ABN Amro is not alone in thinking that breaking up is hard to do. Sure, the Dutch bank has put break-up proposals by The Children’s Investment Fund on the agenda of its annual meeting — ABN could have wriggled out of doing so by arguing that they weren’t in its best interests. But the bank has urged shareholders to vote against them.
That’s not an unreasonable position to take. True, a break-up could be lucrative. ABN might get good prices for prize assets such as Brazil, Asia or US-based LaSalle, which Bank of America has expressed an interest in.
But it would probably be left with a hard-to-sell rump containing such operations as wholesale banking. Cashing in the crown jewels might not just expose the full horror of the residue of ABN, but also trigger a tax bill on top.
Then there’s the risk of finding that the value isn’t there if lots of shared costs need to be duplicated in a break-up, and funding synergies are lost. But while ABN has an argument for resisting a break-up, that doesn’t mean it can just pursue a sweetheart deal with Barclays. It can justify selling itself a little way short of its break-up value, which Keefe, Bruyette & Woods puts at E35 a share. But leaving too much value on the table would risk short-changing shareholders.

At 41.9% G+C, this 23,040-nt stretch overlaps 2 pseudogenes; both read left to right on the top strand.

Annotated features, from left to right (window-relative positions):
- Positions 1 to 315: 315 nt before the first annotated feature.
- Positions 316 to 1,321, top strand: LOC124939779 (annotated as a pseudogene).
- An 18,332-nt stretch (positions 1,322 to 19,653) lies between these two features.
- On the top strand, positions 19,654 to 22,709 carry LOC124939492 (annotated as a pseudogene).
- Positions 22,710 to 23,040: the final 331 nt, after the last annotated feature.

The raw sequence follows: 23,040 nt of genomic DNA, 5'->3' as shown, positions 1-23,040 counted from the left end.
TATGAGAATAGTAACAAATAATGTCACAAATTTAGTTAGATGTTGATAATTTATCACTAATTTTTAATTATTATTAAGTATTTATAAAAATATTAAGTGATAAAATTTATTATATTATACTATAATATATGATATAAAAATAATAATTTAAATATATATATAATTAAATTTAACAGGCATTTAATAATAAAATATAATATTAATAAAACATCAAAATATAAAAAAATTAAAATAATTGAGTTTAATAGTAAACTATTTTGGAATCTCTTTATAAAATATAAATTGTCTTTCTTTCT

The spin may be that ABN has already talked to everyone and that Barclays is the only serious bidder. But even if other banks weren’t tempted in the past, they may be now as Barclays has struck. Royal Bank of Scotland has signalled it might be interested. Citigroup appears to be having an internal debate about the merits of a bid. Entering exclusive negotiations with Barclays was a sensible way to hook an initial bidder—and Barclays demanded exclusivity as a condition of the talks. But exclusive talks shouldn’t make Barclays’ approach a walkover. By ruling out a break-up, ABN Amro’s Rijkman Groenink has denied himself one bargaining chip with Barclays. Ruling out rival bidders would deprive him of an even more valuable one.